Article Published: July 2020
Article Reviewed: July 2021
The difference between a good day and a bad day is usually a good night’s sleep. Easier said than done for most of us with COPD.
Sleeping is a major complaint for people with lung issues. COPD has been linked to sleep problems, including insomnia and sleep apnea. The condition can cause feelings of breathlessness before and during sleep. In fact, most people I know with COPD only sleep in short spurts, often waking up zombie-like in the morning.
There are a few tricks I’ve found to rest better. Here are my tips for getting a good night’s sleep with COPD.
Talk to your doctor about sleep studies
Ask your doctor if you should take a sleep study. This test looks at how we breathe and our oxygen levels while we sleep to diagnose and treat sleeping problems, like sleep apnea.
Many people with COPD also have sleep apnea. People living with the condition often snore and stop breathing, and they then wake themselves gasping for air. This constant waking prevents a restful sleep.
I had a sleep study done to determine the quality of my sleep, and it showed that I had two problems. My oxygen levels decrease to dangerous levels as I enter REM sleep, stressing my internal organs and cutting off oxygen to my brain. It also showed my sluggish lungs could not produce the proper oxygen exchange.
I was prescribed a device that helps with breathing called a BiPap along with nightly supplemental oxygen to support my lung function and oxygen levels during sleep.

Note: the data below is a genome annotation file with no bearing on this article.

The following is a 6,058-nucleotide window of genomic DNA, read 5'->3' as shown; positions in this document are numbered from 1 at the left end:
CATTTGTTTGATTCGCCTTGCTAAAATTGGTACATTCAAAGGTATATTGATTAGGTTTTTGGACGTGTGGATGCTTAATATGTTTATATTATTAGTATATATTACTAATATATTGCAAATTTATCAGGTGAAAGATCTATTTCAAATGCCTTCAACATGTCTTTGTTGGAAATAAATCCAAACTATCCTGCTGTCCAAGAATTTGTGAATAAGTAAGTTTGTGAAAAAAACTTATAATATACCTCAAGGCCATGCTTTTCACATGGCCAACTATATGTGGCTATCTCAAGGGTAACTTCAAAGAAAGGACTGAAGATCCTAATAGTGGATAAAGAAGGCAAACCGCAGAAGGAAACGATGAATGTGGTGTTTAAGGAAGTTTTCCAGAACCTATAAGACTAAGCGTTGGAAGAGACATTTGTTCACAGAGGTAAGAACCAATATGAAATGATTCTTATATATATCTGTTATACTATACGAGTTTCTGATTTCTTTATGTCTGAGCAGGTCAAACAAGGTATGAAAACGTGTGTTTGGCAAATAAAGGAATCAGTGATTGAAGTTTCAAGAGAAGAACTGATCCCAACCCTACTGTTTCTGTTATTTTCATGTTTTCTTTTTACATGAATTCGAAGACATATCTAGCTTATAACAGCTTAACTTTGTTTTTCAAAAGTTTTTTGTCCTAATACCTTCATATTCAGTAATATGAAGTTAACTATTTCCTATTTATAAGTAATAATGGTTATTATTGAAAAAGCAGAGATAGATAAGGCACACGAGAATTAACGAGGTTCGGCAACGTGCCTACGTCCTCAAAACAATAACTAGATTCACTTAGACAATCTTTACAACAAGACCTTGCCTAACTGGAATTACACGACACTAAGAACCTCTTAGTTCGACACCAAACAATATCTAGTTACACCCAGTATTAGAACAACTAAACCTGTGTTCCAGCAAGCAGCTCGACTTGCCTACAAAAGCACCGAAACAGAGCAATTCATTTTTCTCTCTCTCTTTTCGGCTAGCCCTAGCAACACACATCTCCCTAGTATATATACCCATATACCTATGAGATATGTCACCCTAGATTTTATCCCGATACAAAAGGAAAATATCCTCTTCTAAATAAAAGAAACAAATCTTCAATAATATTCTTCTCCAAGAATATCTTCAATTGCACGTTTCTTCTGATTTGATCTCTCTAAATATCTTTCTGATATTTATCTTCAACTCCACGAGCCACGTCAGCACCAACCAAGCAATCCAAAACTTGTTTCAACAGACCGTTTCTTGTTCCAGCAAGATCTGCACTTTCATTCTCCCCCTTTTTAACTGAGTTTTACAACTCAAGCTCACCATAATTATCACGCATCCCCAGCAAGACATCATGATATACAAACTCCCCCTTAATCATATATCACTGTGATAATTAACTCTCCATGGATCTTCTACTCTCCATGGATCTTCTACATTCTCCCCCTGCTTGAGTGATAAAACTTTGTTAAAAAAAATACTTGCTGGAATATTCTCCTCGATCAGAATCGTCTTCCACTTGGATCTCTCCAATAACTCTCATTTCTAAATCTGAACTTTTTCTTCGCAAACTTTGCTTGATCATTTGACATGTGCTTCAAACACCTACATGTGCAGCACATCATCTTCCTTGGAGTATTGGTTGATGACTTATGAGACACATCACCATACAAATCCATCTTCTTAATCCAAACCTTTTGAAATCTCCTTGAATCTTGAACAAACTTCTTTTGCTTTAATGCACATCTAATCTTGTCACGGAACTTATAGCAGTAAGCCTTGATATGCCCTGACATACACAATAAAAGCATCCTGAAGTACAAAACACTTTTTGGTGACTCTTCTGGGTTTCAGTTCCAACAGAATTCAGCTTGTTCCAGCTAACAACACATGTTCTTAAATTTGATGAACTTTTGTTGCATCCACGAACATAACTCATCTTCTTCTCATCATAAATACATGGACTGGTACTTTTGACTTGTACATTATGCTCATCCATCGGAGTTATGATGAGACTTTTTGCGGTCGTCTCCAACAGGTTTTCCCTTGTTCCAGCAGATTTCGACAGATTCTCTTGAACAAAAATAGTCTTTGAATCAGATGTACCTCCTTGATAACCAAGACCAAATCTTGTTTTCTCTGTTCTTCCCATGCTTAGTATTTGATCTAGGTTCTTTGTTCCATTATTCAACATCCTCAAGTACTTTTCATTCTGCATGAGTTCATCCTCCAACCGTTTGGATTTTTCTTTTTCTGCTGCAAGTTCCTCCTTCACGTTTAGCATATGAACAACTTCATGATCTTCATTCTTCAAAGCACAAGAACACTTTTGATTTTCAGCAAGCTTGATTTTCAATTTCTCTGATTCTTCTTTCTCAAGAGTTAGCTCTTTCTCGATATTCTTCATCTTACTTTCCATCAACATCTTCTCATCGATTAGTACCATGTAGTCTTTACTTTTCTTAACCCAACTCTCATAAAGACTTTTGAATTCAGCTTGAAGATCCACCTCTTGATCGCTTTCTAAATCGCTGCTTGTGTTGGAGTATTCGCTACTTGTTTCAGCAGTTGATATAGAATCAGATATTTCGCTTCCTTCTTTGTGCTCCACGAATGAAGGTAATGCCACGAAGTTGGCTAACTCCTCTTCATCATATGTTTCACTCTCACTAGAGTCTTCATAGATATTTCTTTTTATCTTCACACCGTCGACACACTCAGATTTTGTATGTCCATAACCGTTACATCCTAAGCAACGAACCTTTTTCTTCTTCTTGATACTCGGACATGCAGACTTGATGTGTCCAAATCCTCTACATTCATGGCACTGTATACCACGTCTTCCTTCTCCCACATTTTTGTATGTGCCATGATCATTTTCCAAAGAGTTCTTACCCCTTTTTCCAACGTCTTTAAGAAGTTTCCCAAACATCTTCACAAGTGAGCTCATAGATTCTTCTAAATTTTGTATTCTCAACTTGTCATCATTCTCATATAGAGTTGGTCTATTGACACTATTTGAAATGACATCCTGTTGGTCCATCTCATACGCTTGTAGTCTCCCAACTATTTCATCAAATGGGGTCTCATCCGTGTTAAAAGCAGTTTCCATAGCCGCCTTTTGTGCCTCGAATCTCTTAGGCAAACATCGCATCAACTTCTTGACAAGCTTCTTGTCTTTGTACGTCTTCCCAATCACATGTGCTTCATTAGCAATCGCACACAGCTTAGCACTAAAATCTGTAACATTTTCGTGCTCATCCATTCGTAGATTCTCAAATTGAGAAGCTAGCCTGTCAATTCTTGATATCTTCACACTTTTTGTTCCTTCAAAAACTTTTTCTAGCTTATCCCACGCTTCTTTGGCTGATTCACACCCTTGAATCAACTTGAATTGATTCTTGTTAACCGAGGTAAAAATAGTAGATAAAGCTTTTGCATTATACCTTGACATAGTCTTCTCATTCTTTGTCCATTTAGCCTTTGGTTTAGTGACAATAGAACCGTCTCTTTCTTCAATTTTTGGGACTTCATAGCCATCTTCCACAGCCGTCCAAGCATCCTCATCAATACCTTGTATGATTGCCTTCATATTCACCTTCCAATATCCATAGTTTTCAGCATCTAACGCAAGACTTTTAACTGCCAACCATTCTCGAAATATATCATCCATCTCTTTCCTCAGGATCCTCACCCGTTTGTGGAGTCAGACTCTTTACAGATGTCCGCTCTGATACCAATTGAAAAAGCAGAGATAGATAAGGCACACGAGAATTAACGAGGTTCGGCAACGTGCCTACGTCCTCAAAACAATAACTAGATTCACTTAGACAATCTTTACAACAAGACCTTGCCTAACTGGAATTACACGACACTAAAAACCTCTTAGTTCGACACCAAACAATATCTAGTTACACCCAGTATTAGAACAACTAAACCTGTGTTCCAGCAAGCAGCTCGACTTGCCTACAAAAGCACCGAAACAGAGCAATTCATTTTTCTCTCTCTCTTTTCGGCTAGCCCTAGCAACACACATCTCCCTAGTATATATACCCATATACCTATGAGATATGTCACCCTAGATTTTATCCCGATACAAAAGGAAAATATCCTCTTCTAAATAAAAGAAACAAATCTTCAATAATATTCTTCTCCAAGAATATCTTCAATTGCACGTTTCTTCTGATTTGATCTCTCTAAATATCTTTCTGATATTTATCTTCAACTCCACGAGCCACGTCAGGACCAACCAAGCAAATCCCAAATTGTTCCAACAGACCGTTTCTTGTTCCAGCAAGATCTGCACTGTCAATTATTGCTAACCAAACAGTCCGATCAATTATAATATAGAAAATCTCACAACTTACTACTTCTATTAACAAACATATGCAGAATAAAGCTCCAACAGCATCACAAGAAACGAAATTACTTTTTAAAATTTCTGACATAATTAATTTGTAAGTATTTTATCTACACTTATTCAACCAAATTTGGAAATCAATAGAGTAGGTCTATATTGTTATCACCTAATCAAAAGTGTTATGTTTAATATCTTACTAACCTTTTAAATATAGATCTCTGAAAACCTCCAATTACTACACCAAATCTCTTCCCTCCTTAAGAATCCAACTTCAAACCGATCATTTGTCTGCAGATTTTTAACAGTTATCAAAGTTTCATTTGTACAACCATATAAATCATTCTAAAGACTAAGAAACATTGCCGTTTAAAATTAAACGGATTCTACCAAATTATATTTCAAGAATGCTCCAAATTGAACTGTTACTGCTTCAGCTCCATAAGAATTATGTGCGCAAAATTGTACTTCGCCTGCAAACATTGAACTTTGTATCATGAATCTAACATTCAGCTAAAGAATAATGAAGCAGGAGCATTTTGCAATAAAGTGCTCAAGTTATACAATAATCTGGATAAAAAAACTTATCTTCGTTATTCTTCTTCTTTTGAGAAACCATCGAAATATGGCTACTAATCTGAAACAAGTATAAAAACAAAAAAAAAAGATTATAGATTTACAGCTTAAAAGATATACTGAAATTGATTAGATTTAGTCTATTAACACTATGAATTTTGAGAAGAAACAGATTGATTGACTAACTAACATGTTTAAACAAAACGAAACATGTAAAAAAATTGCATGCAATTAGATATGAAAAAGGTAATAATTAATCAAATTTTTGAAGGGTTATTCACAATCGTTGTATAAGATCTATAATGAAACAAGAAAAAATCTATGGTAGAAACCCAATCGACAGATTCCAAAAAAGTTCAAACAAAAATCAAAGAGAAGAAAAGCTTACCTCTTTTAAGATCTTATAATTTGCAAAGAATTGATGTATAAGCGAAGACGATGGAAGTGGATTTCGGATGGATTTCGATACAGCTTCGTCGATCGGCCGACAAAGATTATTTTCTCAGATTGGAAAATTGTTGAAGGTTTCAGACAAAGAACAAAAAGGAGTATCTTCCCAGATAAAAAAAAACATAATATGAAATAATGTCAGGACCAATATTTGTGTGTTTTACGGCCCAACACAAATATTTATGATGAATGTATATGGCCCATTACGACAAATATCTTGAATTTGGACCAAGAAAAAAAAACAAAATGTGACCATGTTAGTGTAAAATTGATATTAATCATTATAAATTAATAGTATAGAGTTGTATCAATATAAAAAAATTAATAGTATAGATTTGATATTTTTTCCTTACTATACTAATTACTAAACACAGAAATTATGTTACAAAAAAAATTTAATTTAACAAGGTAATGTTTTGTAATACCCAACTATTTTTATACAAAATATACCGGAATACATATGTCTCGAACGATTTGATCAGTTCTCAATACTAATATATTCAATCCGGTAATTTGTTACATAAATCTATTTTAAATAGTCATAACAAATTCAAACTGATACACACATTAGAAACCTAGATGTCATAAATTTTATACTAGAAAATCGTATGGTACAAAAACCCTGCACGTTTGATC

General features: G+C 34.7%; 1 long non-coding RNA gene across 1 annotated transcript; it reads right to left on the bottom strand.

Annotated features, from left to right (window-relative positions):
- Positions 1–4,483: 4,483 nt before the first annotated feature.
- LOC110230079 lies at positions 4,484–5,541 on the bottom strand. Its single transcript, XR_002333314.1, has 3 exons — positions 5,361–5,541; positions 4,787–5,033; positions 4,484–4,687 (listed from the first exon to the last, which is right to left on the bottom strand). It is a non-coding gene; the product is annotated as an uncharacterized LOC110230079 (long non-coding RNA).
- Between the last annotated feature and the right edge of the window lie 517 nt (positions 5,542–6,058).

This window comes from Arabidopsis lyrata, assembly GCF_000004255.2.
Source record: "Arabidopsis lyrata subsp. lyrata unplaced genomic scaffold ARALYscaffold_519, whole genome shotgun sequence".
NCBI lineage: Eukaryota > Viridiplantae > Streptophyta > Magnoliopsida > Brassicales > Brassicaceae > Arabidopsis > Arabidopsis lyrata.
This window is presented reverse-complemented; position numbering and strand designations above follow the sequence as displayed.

Use your CPAP/BiPap machine
Your doctor may prescribe a continuous positive airway pressure (CPAP) or bilevel positive airway pressure (BiPap) machine to use anytime you’re sleeping or napping.
I was prescribed a BiPap ventilator along with nightly supplemental oxygen. My BiPap aids both inhalation and exhalation. I use a full facial mask that covers both my nose and my mouth. My doctors also explained that rest time needs to be scheduled, and I need to avoid couch napping.
I first thought I’d never be able to sleep with a full-face mask, but I soon learned it’s surprisingly easy. I breathe better without coughing spells during the night, and I wake feeling refreshed and headache-free in the morning.
I also make sure to keep my machine dust-free. I clean my mask every day and my entire BiPap system, including hoses and water containers, on a weekly basis.
Stick to a sleep schedule
One of the most important things you can do to ensure a good night’s sleep is to stick to a sleep schedule and set a bedtime routine.
I practice meditation with an online guided meditation for 25 to 35 minutes before bed. Practicing meditation may improve sleep in people with insomnia.
Meditating helps my breathing return to normal and clears my mind. It allows me to relax and put things into perspective.
I also grab a cup of sleepy chamomile herbal tea and write in my gratitude journal. Studies suggest that being grateful may help you fall asleep faster and improve sleep quality and duration.
I also set an alarm every morning, so I don’t oversleep and to avoid more problems getting a good night’s sleep the following night. It’s tough for the first few mornings, but it’s short-term pain for long-term gain.
Get rid of things that can keep you up
What and how much you eat can impact how well you sleep. I sleep better when I eat smaller, lighter meals.
I avoid all caffeine and high-carb or sugary foods. I try to have my biggest meal in the middle of the day and eat six small meals instead of three big ones. This helps me to feel less bloated and gives my body time to use the calories that I consume.
Screens also give off light that can mess with your sleep cycle. I turn off all phones, tablets, and TV an hour before bedtime.
Fit in fitness at the right time of day
My exercise schedule starts in the late morning or early afternoon. Exercise can help you sleep better. But I know that exercising after 6 p.m. keeps my brain stimulated and makes it hard to turn off the day.